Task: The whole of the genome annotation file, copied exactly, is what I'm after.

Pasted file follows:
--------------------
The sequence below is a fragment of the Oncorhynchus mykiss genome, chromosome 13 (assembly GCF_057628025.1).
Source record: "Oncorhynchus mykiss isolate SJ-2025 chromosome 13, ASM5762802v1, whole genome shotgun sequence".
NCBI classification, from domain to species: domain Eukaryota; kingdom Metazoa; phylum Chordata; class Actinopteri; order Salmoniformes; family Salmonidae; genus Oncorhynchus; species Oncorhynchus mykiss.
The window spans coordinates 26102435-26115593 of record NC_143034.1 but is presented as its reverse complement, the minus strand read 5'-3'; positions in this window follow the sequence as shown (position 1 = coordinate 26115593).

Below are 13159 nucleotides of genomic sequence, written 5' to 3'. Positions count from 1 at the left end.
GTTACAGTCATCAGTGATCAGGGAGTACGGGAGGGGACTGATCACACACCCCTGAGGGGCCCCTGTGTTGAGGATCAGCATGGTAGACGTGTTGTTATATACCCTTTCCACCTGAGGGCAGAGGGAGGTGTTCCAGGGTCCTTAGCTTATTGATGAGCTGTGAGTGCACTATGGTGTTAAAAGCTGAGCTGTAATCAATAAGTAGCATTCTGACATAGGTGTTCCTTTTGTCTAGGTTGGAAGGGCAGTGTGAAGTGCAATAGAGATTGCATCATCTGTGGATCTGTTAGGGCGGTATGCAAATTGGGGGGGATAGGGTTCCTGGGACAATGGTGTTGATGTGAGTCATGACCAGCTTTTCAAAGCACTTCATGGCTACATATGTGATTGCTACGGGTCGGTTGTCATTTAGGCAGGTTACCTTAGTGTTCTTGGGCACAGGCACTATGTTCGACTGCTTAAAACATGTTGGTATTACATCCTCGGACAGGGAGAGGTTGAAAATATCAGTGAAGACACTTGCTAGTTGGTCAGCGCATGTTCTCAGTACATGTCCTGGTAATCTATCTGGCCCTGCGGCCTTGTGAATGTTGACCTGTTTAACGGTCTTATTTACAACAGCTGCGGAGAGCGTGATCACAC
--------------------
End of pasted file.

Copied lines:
The sequence below is a fragment of the Oncorhynchus mykiss genome, chromosome 13 (assembly GCF_057628025.1).
Source record: "Oncorhynchus mykiss isolate SJ-2025 chromosome 13, ASM5762802v1, whole genome shotgun sequence".
NCBI classification, from domain to species: domain Eukaryota; kingdom Metazoa; phylum Chordata; class Actinopteri; order Salmoniformes; family Salmonidae; genus Oncorhynchus; species Oncorhynchus mykiss.
The window spans coordinates 26102435-26115593 of record NC_143034.1 but is presented as its reverse complement, the minus strand read 5'-3'; positions in this window follow the sequence as shown (position 1 = coordinate 26115593).

Below are 13159 nucleotides of genomic sequence, written 5' to 3'. Positions count from 1 at the left end.
GTTACAGTCATCAGTGATCAGGGAGTACGGGAGGGGACTGATCACACACCCCTGAGGGGCCCCTGTGTTGAGGATCAGCATGGTAGACGTGTTGTTATATACCCTTTCCACCTGAGGGCAGAGGGAGGTGTTCCAGGGTCCTTAGCTTATTGATGAGCTGTGAGTGCACTATGGTGTTAAAAGCTGAGCTGTAATCAATAAGTAGCATTCTGACATAGGTGTTCCTTTTGTCTAGGTTGGAAGGGCAGTGTGAAGTGCAATAGAGATTGCATCATCTGTGGATCTGTTAGGGCGGTATGCAAATTGGGGGGGATAGGGTTCCTGGGACAATGGTGTTGATGTGAGTCATGACCAGCTTTTCAAAGCACTTCATGGCTACATATGTGATTGCTACGGGTCGGTTGTCATTTAGGCAGGTTACCTTAGTGTTCTTGGGCACAGGCACTATGTTCGACTGCTTAAAACATGTTGGTATTACATCCTCGGACAGGGAGAGGTTGAAAATATCAGTGAAGACACTTGCTAGTTGGTCAGCGCATGTTCTCAGTACATGTCCTGGTAATCTATCTGGCCCTGCGGCCTTGTGAATGTTGACCTGTTTAACGGTCTTATTTACAACAGCTGCGGAGAGCGTGATCACAC